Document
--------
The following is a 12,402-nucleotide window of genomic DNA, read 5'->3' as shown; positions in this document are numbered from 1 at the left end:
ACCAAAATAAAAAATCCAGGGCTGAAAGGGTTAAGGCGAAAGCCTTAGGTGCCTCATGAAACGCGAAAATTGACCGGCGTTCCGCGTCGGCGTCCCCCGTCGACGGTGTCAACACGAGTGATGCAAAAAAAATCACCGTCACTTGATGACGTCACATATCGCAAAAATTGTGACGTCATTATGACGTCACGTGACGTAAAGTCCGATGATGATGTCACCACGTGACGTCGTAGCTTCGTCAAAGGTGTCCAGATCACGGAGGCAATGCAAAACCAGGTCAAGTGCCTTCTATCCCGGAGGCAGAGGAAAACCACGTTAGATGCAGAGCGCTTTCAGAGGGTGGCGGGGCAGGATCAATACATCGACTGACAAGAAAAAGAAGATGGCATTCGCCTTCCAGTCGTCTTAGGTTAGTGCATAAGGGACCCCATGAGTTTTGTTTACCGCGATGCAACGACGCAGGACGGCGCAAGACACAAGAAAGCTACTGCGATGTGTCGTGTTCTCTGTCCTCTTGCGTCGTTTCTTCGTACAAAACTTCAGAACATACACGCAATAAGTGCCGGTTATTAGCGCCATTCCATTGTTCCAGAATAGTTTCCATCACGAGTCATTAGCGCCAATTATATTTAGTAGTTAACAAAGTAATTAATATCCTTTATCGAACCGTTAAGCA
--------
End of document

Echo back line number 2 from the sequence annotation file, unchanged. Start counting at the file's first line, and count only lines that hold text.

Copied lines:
ACCAAAATAAAAAATCCAGGGCTGAAAGGGTTAAGGCGAAAGCCTTAGGTGCCTCATGAAACGCGAAAATTGACCGGCGTTCCGCGTCGGCGTCCCCCGTCGACGGTGTCAACACGAGTGATGCAAAAAAAATCACCGTCACTTGATGACGTCACATATCGCAAAAATTGTGACGTCATTATGACGTCACGTGACGTAAAGTCCGATGATGATGTCACCACGTGACGTCGTAGCTTCGTCAAAGGTGTCCAGATCACGGAGGCAATGCAAAACCAGGTCAAGTGCCTTCTATCCCGGAGGCAGAGGAAAACCACGTTAGATGCAGAGCGCTTTCAGAGGGTGGCGGGGCAGGATCAATACATCGACTGACAAGAAAAAGAAGATGGCATTCGCCTTCCAGTCGTCTTAGGTTAGTGCATAAGGGACCCCATGAGTTTTGTTTACCGCGATGCAACGACGCAGGACGGCGCAAGACACAAGAAAGCTACTGCGATGTGTCGTGTTCTCTGTCCTCTTGCGTCGTTTCTTCGTACAAAACTTCAGAACATACACGCAATAAGTGCCGGTTATTAGCGCCATTCCATTGTTCCAGAATAGTTTCCATCACGAGTCATTAGCGCCAATTATATTTAGTAGTTAACAAAGTAATTAATATCCTTTATCGAACCGTTAAGCA